Former Trump Executive Breaks Down On Witness Stand

In a dramatic turn of events at Donald Trump’s civil fraud trial, his former corporate controller, Jeffrey McConney, tearfully testified about his decision to leave his longtime job due to the company’s legal troubles. On the witness stand for the fourth time in six weeks, McConney opened up about the toll it took on him.

As defense attorney Jesus M. Suarez questioned McConney about why he no longer worked at the Trump Organization, the atmosphere in the courtroom became tense. McConney paused, visibly emotional, and then shared his thoughts on his over 35 years of service at the company.

With tears streaming down his face, McConney explained that he had reached a breaking point, exhausted from being constantly accused of misrepresenting assets for the company to which he had dedicated his career. “I just wanted to relax and stop being accused,” he testified, his voice trembling.

The trial, brought forth by New York Attorney General Letitia James, alleges that Trump and his company’s executives fraudulently inflated his wealth on financial statements to secure loans and insurance. Trump, the Republican presidential front-runner, has dismissed the case as a political attack by James, a Democrat.

Trump argues that the financial documents underestimated his net worth and insists that the statements contained disclaimers advising recipients to verify the numbers independently. McConney’s retirement as controller came with $500,000 in severance payments after he was granted immunity to testify against the Trump Organization in a separate criminal tax fraud trial.

At the ongoing civil trial, McConney has been called to the stand by the attorney general’s office and defense lawyers. His testimony has shed light on the valuations of various assets, revealing that specific figures were increased due to factors such as Trump’s celebrity status. However, McConney also emphasized that valuations were subjective and that there was no “right way” to determine them.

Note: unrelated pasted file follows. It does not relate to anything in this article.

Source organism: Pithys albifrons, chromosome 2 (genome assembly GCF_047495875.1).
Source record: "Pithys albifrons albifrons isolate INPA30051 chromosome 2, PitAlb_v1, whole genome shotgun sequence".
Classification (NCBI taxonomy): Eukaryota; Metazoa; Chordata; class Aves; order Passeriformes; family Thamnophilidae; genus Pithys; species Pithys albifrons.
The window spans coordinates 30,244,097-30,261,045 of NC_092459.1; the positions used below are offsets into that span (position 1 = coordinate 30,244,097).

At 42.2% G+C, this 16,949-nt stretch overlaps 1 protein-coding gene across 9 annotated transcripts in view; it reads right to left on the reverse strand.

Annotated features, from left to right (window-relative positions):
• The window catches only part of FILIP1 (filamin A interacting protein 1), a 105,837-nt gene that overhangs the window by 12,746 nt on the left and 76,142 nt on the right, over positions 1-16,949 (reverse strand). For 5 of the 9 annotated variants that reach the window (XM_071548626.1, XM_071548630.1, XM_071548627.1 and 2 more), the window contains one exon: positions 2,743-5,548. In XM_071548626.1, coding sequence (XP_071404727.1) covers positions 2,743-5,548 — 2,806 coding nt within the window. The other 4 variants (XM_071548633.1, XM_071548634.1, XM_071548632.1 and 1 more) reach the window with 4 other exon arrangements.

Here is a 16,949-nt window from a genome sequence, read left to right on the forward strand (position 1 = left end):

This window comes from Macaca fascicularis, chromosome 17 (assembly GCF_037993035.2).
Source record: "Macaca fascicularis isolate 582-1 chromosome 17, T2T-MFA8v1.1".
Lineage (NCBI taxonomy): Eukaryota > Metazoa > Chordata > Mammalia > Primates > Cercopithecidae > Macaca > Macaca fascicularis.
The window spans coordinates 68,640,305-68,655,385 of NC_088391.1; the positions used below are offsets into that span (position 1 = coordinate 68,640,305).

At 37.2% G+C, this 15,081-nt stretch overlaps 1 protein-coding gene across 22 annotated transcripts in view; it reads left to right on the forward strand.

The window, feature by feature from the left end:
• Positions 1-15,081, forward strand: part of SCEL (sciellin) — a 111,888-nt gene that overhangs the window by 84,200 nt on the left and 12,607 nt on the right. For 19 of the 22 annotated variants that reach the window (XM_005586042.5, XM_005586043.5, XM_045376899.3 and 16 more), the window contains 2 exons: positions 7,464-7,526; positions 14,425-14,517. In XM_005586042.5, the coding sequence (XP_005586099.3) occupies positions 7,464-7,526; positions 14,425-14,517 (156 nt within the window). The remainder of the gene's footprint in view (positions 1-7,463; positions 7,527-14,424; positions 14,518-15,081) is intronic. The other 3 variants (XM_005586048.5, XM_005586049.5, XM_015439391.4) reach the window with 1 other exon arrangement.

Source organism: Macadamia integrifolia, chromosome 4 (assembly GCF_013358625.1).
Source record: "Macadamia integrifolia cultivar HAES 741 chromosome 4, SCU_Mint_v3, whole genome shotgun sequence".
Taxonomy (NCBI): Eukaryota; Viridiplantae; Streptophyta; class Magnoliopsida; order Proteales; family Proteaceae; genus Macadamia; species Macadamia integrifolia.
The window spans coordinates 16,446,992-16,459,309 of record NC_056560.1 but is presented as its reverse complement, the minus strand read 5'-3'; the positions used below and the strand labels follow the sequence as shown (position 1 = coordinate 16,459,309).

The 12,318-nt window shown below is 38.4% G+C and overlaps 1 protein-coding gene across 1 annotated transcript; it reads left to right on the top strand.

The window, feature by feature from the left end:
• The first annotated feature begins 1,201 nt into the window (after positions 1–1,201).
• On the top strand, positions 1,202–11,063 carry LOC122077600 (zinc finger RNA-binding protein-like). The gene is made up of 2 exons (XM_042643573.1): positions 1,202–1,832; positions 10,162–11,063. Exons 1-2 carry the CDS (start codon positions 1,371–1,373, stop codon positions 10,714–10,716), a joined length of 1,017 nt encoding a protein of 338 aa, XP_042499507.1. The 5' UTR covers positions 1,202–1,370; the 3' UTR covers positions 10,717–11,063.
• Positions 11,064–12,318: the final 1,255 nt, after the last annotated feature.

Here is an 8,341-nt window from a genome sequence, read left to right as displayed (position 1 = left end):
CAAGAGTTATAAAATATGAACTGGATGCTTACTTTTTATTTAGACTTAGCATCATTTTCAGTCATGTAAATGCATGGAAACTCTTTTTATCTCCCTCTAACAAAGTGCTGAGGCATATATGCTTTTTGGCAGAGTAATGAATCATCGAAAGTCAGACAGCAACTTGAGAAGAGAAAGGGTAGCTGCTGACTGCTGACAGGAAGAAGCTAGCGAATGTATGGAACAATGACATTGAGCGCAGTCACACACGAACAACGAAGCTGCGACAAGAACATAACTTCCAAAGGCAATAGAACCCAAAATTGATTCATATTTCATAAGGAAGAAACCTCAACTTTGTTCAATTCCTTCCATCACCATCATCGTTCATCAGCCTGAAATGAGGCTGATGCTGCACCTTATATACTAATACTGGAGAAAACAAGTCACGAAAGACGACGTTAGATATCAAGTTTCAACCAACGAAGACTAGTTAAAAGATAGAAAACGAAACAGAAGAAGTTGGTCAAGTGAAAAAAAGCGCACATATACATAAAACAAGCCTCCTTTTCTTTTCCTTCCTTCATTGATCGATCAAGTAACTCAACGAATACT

Throughout his testimony, McConney maintained that he never intended to deceive or mislead anyone. He argued that the outside accountants who prepared the financial statements were aware of the bases for the evaluations. “Numbers don’t represent fully what these assets are worth,” he asserted, adding that he and others at the company felt confident in their valuations.

With frustration, McConney concluded his testimony by expressing his exasperation at being constantly berated over the valuations. “To be hit over the head every time with a negative comment over something is just frustrating, and I gave up,” he said, his hands thrown up in resignation.

As the trial continues, McConney’s emotional testimony serves as a poignant reminder of the impact of these legal proceedings on the individuals involved. It remains to be seen how this trial will unfold and what its implications will be for Donald Trump and his former company.